Nanotechnology is often described as the manipulation of atoms and molecules to create structures with “real-world” applications.
In packaging, raw materials could be created to enhance durability, improve gas and oxygen barriers for films and food packaging, and lengthen shelf life for the packaged product. So reports a new book entitled “Nanotechnology in Packaging.” In a section of the book covering commercial packaging applications, the publication refers to reports from U.S. analyst B.R.G. Townsend and Packaging Strategies, that note:
“Nanotechnology will affect, directly or indirectly, so many sectors that failure to respond to the challenge will threaten the future competitiveness of many organizations and companies,” says author Dr. Graham Moore. Published by Pira Intl. Ltd., the 86-page soft cover publication is broken into five sections:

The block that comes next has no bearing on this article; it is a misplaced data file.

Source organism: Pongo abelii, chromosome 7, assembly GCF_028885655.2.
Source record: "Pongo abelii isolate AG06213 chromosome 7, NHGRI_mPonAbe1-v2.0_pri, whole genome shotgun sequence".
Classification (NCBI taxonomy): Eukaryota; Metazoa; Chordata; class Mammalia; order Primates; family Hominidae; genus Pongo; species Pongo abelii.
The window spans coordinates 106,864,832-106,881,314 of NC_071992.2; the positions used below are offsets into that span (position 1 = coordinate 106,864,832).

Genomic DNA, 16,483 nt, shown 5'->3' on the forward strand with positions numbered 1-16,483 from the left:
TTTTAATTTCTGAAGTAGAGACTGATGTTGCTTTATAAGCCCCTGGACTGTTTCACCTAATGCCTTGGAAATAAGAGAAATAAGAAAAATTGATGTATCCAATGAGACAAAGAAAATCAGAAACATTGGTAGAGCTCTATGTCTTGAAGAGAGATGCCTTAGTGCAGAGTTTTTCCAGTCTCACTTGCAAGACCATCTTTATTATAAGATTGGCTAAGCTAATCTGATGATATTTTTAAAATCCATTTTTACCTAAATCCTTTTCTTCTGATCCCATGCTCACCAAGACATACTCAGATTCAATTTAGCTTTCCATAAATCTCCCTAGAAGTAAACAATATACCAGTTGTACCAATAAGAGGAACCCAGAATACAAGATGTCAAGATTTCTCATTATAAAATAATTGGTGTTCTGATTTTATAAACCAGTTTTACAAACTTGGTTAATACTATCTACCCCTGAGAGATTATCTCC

Moore’s comments appear in the Future developments section. He concludes: “The high cost of experimenting with an unfamiliar technology covering a wide range of disciplines makes it hard for many companies, and in particular for many involved in paper, packaging, and printing, to establish what nanotechnology can do for them. However, a solution needs to be found, as it is important that industry is involved and is able to assess and maximize the opportunities offered.”
For more information on the $530 publication, visit Piranet.com, or call Ciaran Little at 011/44.1372.802.039.